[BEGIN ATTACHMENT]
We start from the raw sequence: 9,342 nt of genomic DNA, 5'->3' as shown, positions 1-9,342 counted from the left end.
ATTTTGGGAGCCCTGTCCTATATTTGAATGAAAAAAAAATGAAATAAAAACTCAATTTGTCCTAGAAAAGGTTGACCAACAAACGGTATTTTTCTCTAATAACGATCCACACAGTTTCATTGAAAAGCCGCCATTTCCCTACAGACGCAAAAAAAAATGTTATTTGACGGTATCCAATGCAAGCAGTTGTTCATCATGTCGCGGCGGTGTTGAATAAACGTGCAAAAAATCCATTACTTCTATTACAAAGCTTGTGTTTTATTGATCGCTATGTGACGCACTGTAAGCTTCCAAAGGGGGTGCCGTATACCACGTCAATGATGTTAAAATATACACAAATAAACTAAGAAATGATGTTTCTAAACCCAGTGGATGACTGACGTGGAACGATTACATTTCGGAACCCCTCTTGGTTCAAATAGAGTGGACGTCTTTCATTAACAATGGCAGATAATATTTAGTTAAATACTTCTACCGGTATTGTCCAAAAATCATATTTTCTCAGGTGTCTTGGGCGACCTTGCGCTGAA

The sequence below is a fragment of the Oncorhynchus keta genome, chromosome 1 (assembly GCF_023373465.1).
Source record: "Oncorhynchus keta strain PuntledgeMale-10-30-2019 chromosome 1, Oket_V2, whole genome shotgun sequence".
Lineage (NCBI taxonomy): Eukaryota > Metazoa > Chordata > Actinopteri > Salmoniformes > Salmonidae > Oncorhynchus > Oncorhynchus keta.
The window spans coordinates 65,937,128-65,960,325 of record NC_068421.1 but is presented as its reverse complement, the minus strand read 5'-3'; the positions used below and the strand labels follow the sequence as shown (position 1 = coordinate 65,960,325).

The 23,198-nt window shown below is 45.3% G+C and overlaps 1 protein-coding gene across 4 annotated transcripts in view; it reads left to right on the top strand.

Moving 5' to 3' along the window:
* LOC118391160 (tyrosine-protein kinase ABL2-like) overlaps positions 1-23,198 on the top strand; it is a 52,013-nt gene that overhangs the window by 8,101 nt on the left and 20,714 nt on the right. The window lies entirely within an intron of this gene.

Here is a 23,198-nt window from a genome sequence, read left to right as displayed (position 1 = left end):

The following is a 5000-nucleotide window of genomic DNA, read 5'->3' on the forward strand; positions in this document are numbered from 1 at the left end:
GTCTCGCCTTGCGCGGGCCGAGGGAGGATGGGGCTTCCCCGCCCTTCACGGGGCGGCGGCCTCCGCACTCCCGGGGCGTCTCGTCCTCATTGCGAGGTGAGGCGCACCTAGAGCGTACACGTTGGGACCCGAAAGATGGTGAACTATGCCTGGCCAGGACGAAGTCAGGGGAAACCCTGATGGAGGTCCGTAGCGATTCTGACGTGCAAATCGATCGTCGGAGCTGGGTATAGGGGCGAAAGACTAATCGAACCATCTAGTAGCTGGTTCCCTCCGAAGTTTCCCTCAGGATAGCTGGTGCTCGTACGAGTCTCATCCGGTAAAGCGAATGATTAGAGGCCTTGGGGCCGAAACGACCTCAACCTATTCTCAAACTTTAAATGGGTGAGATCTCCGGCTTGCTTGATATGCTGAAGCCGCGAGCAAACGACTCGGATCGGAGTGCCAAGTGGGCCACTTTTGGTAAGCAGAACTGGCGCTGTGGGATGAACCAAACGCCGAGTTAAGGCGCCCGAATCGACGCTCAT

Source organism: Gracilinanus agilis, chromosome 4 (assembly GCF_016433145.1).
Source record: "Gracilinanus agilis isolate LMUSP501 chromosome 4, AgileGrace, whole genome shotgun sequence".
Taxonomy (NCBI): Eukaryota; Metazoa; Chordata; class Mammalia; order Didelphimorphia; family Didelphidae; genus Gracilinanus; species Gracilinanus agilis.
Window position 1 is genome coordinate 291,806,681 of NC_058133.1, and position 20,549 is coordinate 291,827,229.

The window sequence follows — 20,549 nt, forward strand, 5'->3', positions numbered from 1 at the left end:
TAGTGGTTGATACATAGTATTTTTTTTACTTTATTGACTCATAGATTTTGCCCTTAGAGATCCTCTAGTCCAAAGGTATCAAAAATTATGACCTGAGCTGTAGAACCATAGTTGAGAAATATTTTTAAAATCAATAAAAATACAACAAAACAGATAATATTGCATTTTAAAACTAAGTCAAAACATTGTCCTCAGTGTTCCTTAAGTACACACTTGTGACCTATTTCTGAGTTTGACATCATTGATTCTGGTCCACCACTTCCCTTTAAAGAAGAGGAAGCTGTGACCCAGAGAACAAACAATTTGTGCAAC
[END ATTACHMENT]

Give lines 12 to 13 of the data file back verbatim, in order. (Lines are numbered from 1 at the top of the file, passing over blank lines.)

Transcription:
GTCTCGCCTTGCGCGGGCCGAGGGAGGATGGGGCTTCCCCGCCCTTCACGGGGCGGCGGCCTCCGCACTCCCGGGGCGTCTCGTCCTCATTGCGAGGTGAGGCGCACCTAGAGCGTACACGTTGGGACCCGAAAGATGGTGAACTATGCCTGGCCAGGACGAAGTCAGGGGAAACCCTGATGGAGGTCCGTAGCGATTCTGACGTGCAAATCGATCGTCGGAGCTGGGTATAGGGGCGAAAGACTAATCGAACCATCTAGTAGCTGGTTCCCTCCGAAGTTTCCCTCAGGATAGCTGGTGCTCGTACGAGTCTCATCCGGTAAAGCGAATGATTAGAGGCCTTGGGGCCGAAACGACCTCAACCTATTCTCAAACTTTAAATGGGTGAGATCTCCGGCTTGCTTGATATGCTGAAGCCGCGAGCAAACGACTCGGATCGGAGTGCCAAGTGGGCCACTTTTGGTAAGCAGAACTGGCGCTGTGGGATGAACCAAACGCCGAGTTAAGGCGCCCGAATCGACGCTCAT

Source organism: Gracilinanus agilis, chromosome 4 (assembly GCF_016433145.1).